CRS Responds to American Life League Report

September 23, 2013 by

The American Life League (ALL) has issued a report and video that are, once again, critical of Catholic Relief Services (CRS).

We are saddened that this report, a rehash of old allegations against CRS that have already been refuted, comes so soon after the strong statement of support issued by the Administrative Committee of the United States Conference of Catholic Bishops (USCCB).

The report suggests that CRS should not partner in any work with respected aid agencies like World Vision and Adventist Relief Agency. Cooperation with such groups in areas that do not violate Church teaching over our 70 year history has saved countless lives.

ALL claims that the US bishops have one set of rules for the Catholic Campaign for Human Development (CCHD) and another for CRS, when it comes to giving grants to organizations whose activities are not fully in line with Church doctrine. There is only one set of rules—Catholic teaching on cooperation with those who disagree with us. However, this does not mean that this teaching leads to the same actions in all situations. To ensure that we apply this teaching and act appropriately, for several years CRS staff and board have been consulting with moral theologians and have been regularly reviewing how we apply this teaching to our decisions. We plan to continue and expand our consultation and review process in the coming months. This will include working closely with the Committees on Pro-life Activities and Doctrine, both of which have helped us in the past and last week offered to work with us again as we continue to vet our partners.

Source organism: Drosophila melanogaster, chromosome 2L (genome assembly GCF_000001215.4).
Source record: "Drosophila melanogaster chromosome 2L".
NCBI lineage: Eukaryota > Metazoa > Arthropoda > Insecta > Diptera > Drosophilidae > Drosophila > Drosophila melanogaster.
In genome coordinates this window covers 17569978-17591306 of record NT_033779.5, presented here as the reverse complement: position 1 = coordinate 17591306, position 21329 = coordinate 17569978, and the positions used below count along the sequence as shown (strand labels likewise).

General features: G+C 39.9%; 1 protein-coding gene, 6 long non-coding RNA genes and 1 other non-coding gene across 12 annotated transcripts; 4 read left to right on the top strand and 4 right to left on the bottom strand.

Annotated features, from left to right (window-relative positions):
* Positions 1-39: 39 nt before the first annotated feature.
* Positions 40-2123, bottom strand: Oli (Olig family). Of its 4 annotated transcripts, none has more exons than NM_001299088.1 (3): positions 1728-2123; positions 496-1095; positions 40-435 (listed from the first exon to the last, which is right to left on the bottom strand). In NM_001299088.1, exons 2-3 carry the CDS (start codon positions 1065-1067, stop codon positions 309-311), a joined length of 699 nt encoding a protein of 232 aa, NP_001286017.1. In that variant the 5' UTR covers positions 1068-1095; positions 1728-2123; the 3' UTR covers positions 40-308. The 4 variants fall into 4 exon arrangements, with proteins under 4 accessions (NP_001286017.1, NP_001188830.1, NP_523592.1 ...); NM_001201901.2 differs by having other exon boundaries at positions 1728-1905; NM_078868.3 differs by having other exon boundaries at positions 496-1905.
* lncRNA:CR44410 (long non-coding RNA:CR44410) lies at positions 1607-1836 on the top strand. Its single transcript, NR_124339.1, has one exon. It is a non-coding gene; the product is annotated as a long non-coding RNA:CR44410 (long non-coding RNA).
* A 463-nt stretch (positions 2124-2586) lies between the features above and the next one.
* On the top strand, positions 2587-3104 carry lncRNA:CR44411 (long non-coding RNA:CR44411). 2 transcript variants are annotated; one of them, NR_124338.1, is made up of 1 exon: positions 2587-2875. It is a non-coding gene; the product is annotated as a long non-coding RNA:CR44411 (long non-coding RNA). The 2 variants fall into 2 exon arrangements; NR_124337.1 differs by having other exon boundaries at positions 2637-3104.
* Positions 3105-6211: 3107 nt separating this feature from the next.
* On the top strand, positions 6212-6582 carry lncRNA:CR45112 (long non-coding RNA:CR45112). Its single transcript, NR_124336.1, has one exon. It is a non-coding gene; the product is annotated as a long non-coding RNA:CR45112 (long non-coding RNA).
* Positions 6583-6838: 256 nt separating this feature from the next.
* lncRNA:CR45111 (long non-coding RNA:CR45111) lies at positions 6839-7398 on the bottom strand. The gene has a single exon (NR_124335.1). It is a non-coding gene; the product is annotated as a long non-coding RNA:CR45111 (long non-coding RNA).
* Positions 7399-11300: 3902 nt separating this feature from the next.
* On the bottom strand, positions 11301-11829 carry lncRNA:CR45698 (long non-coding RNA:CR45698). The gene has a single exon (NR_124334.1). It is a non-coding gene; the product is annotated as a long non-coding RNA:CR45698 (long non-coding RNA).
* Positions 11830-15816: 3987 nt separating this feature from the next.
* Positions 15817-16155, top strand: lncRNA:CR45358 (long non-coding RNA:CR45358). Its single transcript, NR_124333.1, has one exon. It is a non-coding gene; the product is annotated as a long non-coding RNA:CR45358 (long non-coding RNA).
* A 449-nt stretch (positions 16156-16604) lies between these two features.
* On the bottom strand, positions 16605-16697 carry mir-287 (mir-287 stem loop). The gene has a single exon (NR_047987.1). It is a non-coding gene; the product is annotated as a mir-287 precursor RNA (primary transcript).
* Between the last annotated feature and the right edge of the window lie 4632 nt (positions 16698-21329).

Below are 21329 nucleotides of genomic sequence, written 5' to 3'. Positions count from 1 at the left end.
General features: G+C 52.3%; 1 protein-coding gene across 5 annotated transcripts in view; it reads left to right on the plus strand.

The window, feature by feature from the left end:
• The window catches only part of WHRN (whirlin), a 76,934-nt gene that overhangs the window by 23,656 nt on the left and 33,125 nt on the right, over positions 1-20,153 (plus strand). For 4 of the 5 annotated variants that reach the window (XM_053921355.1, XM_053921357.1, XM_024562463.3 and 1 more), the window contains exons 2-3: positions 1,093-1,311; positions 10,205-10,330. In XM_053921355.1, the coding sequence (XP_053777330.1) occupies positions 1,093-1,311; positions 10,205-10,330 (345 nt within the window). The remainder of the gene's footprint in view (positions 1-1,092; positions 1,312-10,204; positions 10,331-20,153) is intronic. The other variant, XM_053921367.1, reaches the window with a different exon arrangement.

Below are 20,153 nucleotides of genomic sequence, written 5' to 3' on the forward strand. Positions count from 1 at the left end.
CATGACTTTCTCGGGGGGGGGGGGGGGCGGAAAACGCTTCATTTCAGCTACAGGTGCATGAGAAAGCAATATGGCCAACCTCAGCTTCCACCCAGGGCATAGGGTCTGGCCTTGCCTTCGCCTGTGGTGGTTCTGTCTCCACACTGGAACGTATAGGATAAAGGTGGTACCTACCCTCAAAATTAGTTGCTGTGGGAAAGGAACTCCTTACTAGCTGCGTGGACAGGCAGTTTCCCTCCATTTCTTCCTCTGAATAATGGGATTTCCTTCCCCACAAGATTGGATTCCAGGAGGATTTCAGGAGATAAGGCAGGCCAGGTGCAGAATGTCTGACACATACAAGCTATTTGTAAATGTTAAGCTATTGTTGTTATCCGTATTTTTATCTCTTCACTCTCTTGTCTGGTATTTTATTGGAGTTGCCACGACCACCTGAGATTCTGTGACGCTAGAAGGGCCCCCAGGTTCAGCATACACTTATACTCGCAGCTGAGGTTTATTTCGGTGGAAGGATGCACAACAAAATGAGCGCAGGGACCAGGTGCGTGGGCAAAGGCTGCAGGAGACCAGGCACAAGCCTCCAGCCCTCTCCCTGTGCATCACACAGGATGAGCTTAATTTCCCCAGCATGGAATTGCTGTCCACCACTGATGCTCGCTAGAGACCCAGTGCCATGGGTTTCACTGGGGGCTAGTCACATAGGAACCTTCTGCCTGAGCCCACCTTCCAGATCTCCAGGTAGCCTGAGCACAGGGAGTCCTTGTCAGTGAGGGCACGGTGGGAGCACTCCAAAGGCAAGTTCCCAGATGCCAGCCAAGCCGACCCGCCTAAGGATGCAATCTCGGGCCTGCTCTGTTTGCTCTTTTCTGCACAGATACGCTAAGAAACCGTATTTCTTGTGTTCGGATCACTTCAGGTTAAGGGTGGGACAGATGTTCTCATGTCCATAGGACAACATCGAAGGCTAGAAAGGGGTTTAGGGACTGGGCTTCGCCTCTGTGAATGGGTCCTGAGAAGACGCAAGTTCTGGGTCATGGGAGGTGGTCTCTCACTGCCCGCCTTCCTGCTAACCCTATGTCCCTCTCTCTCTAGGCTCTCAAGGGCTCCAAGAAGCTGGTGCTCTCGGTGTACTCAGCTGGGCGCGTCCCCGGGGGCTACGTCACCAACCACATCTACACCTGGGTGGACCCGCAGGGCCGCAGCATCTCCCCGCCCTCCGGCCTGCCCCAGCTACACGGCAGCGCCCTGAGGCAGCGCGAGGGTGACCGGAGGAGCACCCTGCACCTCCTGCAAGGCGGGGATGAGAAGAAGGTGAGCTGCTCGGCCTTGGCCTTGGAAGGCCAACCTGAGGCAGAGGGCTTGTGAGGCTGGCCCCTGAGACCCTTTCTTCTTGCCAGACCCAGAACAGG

ALL’s agenda is clear: CRS and the Church should not engage with the outside world. We should only work with those with whom we totally agree. The isolation advocated by ALL runs counter to the history of the Church and especially to the spirit of engagement that has been enlivened by Pope Francis. At CRS we are proud to be active in the world, reflecting our Catholic identity as we engage with those who agree and disagree with us, whether they are our partners, our donors or our beneficiaries. We do this work with deep joy, knowing that answering the Gospel’s call to serve the poor is a privilege. The real scandal would be not to do this work and to allow our brothers and sisters around the world to suffer and die.

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